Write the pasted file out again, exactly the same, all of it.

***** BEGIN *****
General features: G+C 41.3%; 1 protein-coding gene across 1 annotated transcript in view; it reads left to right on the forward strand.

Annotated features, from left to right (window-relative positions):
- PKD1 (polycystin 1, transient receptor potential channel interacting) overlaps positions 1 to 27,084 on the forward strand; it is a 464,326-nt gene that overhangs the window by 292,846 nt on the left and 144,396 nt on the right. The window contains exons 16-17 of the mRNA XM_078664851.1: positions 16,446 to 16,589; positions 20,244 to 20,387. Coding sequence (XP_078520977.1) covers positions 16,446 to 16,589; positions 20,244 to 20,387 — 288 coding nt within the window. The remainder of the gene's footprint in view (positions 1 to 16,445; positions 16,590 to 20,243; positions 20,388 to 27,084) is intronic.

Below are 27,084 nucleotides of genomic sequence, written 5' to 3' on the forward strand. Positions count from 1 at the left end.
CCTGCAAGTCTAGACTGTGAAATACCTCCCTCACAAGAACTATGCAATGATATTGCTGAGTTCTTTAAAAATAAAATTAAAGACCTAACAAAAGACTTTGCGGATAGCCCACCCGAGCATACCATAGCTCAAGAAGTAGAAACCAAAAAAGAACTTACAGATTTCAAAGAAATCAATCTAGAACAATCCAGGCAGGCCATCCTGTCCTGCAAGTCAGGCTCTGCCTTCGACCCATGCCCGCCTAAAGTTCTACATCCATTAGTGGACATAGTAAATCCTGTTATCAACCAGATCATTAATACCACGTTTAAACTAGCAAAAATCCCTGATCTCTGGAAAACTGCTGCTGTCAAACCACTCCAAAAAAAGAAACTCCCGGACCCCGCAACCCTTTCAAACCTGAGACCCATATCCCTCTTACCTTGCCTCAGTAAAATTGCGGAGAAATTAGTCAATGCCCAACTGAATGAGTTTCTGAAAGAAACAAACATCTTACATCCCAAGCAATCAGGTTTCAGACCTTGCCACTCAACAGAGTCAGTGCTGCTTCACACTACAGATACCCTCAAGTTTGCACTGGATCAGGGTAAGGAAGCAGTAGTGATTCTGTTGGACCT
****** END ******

General features: G+C 41.3%; 1 protein-coding gene across 1 annotated transcript in view; it reads left to right on the forward strand.

Annotated features, from left to right (window-relative positions):
- PKD1 (polycystin 1, transient receptor potential channel interacting) overlaps positions 1 to 27,084 on the forward strand; it is a 464,326-nt gene that overhangs the window by 292,846 nt on the left and 144,396 nt on the right. The window contains exons 16-17 of the mRNA XM_078664851.1: positions 16,446 to 16,589; positions 20,244 to 20,387. Coding sequence (XP_078520977.1) covers positions 16,446 to 16,589; positions 20,244 to 20,387 — 288 coding nt within the window. The remainder of the gene's footprint in view (positions 1 to 16,445; positions 16,590 to 20,243; positions 20,388 to 27,084) is intronic.

Below are 27,084 nucleotides of genomic sequence, written 5' to 3' on the forward strand. Positions count from 1 at the left end.
CCTGCAAGTCTAGACTGTGAAATACCTCCCTCACAAGAACTATGCAATGATATTGCTGAGTTCTTTAAAAATAAAATTAAAGACCTAACAAAAGACTTTGCGGATAGCCCACCCGAGCATACCATAGCTCAAGAAGTAGAAACCAAAAAAGAACTTACAGATTTCAAAGAAATCAATCTAGAACAATCCAGGCAGGCCATCCTGTCCTGCAAGTCAGGCTCTGCCTTCGACCCATGCCCGCCTAAAGTTCTACATCCATTAGTGGACATAGTAAATCCTGTTATCAACCAGATCATTAATACCACGTTTAAACTAGCAAAAATCCCTGATCTCTGGAAAACTGCTGCTGTCAAACCACTCCAAAAAAAGAAACTCCCGGACCCCGCAACCCTTTCAAACCTGAGACCCATATCCCTCTTACCTTGCCTCAGTAAAATTGCGGAGAAATTAGTCAATGCCCAACTGAATGAGTTTCTGAAAGAAACAAACATCTTACATCCCAAGCAATCAGGTTTCAGACCTTGCCACTCAACAGAGTCAGTGCTGCTTCACACTACAGATACCCTCAAGTTTGCACTGGATCAGGGTAAGGAAGCAGTAGTGATTCTGTTGGACCT